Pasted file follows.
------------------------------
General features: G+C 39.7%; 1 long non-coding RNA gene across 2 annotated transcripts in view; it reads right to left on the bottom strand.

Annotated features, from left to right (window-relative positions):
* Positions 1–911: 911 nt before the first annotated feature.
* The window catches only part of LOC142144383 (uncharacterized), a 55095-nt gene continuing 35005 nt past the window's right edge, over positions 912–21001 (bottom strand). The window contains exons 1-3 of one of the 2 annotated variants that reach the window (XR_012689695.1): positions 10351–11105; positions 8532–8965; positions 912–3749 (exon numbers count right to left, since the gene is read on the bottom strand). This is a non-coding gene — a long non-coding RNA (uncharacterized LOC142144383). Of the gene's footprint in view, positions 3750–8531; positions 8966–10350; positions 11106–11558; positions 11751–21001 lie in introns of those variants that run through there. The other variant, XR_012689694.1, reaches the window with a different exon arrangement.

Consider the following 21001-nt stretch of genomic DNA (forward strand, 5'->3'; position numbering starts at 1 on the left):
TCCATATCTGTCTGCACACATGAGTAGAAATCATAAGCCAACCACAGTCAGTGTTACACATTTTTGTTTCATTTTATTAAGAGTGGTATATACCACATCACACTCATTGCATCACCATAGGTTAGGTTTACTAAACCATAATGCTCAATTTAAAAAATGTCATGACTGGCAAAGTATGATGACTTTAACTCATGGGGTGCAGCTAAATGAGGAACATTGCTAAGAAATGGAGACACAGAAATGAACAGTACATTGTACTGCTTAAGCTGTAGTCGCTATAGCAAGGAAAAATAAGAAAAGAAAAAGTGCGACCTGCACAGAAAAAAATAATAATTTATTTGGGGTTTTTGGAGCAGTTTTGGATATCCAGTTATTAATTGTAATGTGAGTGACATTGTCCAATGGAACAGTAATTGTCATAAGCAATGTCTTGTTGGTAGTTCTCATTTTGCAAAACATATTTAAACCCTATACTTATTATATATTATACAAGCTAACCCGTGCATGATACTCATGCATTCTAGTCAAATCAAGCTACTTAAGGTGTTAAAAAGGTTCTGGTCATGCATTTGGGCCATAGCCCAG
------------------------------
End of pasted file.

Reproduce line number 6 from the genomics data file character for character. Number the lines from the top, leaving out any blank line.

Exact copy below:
TCCATATCTGTCTGCACACATGAGTAGAAATCATAAGCCAACCACAGTCAGTGTTACACATTTTTGTTTCATTTTATTAAGAGTGGTATATACCACATCACACTCATTGCATCACCATAGGTTAGGTTTACTAAACCATAATGCTCAATTTAAAAAATGTCATGACTGGCAAAGTATGATGACTTTAACTCATGGGGTGCAGCTAAATGAGGAACATTGCTAAGAAATGGAGACACAGAAATGAACAGTACATTGTACTGCTTAAGCTGTAGTCGCTATAGCAAGGAAAAATAAGAAAAGAAAAAGTGCGACCTGCACAGAAAAAAATAATAATTTATTTGGGGTTTTTGGAGCAGTTTTGGATATCCAGTTATTAATTGTAATGTGAGTGACATTGTCCAATGGAACAGTAATTGTCATAAGCAATGTCTTGTTGGTAGTTCTCATTTTGCAAAACATATTTAAACCCTATACTTATTATATATTATACAAGCTAACCCGTGCATGATACTCATGCATTCTAGTCAAATCAAGCTACTTAAGGTGTTAAAAAGGTTCTGGTCATGCATTTGGGCCATAGCCCAG